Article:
# Find all positive solutions such that $n^2 + 9n +1$ is a perfect square

My Attempt

$n^2 + 9n +1$ is obviously not a perfect square when it is in between consecutive squares, or: $n^2 + 8n +16 < n^2 + 9n +1 <n^2 + 10n +25$

The second inequality is always true. Solving the first inequality, we get it is not true when $n \le 15$. So we check for possible values less than 16. On working mod 3, we get that $n$ must be a multiple of $3$. So possible candidates are $3,6,9,12$ and $15$. On working out, $n=15$ is the only solution.

I inquire if there are any other shorter methods, or methods which are usually done, like taking the discriminant of the expression or by modular arithmetic. I tried the first method and proved that there is integral $n$ when $\sqrt {77+4c}$ is integral ( Where $c= n^2 + 9n +1$) It works mod 4, and I couldn't continue. I am not sure modular arithmetic would work, as 15 is the only solution, but I would like to know of any other, even if it is reasonably longer than my method. Thanks in advance.

• What set is n in ? You seem to imply that 15 is the only solution but another (obvious) one would be 0 since $0^2 + 9 *0 +1 = 1^2$ – Astyx Oct 16 '16 at 12:21
• @Astyx 0 is not a positive solution – Benson Lin Oct 16 '16 at 12:21

We know that:

$$(n+1)^2 = n^2 + 2n +1 < n^2 + 9n +1 < n^2 + 10n + 25 = (n+5)^2$$

So there are only 3 cases:

$$n^2 + 9n + 1 = (n+i)^2 , i \in \{2, 3, 4\}$$

Solving each case separately, we get respectively for i = 2, 3, 4:

$$5n = 3$$ $$3n = 8$$ $$1n = 15$$

The usual way to solve these questions is as you've done: bound the expression between two consecutive perfect squares, and prove that the bounds are strict for large $n$.

The reason that one shouldn't expect a solution using modular arithmetic is that it is too "short-sighted": the question of whether a number is a perfect square or not depends on the exact multiplicity of the primes dividing it, whereas modular arithmetic only provides upper and lower bounds. This suggests that our solution must depend on a global approach.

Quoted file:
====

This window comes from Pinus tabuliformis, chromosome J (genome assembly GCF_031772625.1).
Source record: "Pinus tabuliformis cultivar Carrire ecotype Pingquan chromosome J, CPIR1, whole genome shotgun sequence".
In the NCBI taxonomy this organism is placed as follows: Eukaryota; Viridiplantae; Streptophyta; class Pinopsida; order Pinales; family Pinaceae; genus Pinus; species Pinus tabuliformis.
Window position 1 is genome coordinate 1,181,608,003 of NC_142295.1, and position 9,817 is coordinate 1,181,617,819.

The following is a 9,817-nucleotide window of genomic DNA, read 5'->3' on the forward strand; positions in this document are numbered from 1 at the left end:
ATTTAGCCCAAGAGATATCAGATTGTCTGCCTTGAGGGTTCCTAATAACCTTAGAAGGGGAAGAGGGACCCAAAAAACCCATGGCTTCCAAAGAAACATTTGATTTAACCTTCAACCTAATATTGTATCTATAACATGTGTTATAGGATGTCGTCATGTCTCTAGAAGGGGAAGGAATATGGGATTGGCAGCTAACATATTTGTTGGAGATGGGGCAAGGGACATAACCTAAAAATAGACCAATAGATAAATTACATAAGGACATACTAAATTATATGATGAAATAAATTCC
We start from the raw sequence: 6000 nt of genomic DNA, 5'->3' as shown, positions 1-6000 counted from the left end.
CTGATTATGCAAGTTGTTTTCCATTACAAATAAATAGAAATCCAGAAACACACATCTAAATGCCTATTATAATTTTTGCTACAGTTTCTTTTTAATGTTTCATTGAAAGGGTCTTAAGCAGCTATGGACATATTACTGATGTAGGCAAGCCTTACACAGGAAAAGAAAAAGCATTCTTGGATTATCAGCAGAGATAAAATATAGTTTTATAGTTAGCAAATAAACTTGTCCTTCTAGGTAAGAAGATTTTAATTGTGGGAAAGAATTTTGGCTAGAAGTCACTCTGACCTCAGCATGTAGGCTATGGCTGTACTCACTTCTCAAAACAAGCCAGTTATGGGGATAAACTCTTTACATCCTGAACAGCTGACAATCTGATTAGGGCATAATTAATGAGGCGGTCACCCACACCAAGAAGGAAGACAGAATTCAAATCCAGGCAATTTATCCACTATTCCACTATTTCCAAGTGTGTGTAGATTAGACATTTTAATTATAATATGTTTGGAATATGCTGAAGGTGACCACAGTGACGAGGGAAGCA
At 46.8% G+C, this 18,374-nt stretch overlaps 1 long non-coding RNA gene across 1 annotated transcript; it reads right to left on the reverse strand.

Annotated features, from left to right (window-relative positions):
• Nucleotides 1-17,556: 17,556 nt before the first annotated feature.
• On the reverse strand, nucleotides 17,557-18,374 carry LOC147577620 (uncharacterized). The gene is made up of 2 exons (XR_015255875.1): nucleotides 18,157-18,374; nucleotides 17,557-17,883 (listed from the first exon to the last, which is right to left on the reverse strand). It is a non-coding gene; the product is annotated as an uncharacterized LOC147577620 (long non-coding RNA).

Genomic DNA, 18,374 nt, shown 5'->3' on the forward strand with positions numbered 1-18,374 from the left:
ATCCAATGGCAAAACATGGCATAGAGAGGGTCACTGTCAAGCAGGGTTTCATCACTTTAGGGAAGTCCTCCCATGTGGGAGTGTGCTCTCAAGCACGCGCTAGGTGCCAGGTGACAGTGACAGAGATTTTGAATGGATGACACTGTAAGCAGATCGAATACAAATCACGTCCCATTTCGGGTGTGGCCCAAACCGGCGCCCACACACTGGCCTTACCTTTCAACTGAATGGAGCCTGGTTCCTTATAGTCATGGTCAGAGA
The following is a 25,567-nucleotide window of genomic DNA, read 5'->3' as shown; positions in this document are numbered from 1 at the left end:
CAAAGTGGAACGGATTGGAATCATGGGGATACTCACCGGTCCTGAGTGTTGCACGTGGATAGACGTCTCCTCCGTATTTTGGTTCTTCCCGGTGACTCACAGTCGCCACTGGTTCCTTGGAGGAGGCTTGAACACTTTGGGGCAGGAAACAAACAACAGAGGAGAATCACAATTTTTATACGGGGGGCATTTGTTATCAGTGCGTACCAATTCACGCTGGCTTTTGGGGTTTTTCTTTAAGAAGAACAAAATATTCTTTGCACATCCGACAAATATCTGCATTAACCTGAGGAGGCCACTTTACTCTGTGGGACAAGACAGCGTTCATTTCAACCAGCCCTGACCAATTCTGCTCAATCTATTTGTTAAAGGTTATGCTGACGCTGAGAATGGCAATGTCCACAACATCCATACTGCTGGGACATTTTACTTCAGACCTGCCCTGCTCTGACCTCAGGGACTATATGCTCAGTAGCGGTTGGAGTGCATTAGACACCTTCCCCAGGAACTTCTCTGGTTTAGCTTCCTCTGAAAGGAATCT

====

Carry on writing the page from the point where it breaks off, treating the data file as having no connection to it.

Here is an alternative solution. We may write (completing the square):

$$\left( n + \frac{9}{2} \right)^2 - x^2 = \frac{77}{4}$$

$$(2n + 9)^2 - (2x)^2 = 77$$

$$(2n - 2x + 9)(2n + 2x + 9) = 77$$

Now, we simply check all factors of $77$ to see if they provide solutions. The given hypotheses mean that we must only check two cases: $2n + 2x + 9 = 11, 77$, and the latter gives a solution.

• I like this answer more than mine! – ypercubeᵀᴹ Oct 16 '16 at 12:33
• I made a very similar answer without knowing that someone made the same and was faster. – Peter Oct 16 '16 at 12:34
• Independent answers are fine by me. – marty cohen Oct 16 '16 at 13:06

We want to solve $$m^2=n^2+9n+1$$ over the integers.

Multiplying with $4$ gives

$$4m^2=4n^2+36n+4=(2n+9)^2-77$$

So, we have $$(2m-2n-9)\cdot (2m+2n+9)=-77$$

For every integer pair $(a,b)$ with $ab=-77$ solve the equation system

$$2m-2n-9=a$$

$$2m+2n+9=b$$

(adding the two equations shows that the solution is always unique) and verify whether $m$ and $n$ are integers and $n$ is positive.

• @starfall Didn't notice that. Shall I delete my answer ? – Peter Oct 16 '16 at 12:31
• I don't mind - it's up to you. – Starfall Oct 16 '16 at 12:34
• Only delete an answer if embarrasses you. – marty cohen Oct 16 '16 at 13:09

Solutions only for $n=0$ and $n=15$.

Clearly, $n=0$ produces a perfect square. Say now that $n>0$ and $$n^2+9n+1=k^2,$$ for some $k\ge 1$. Then $(k+1)(k-1)=n(n+9)>n(n+2)$. Thus $k-1>n$. Let $k-1=n+v$, where $v$ a positive integer. Then $$(n+v+2)(n+v)=n(n+9),$$ and hence $$n(7-2v)=v^2+2v.$$ Hence, if such $v$ exists, it can only be $v\in\{1,2,3\}$. The cases $v=1,2$ lead to contradiction. Indeed, for $v=1$, we have $5n=3$, and for $n=2$, we have $3n=8$.

Meanwhile, for $v=3$, we have $$n=15,$$ for which $n^2+9n+1=361=19^2$.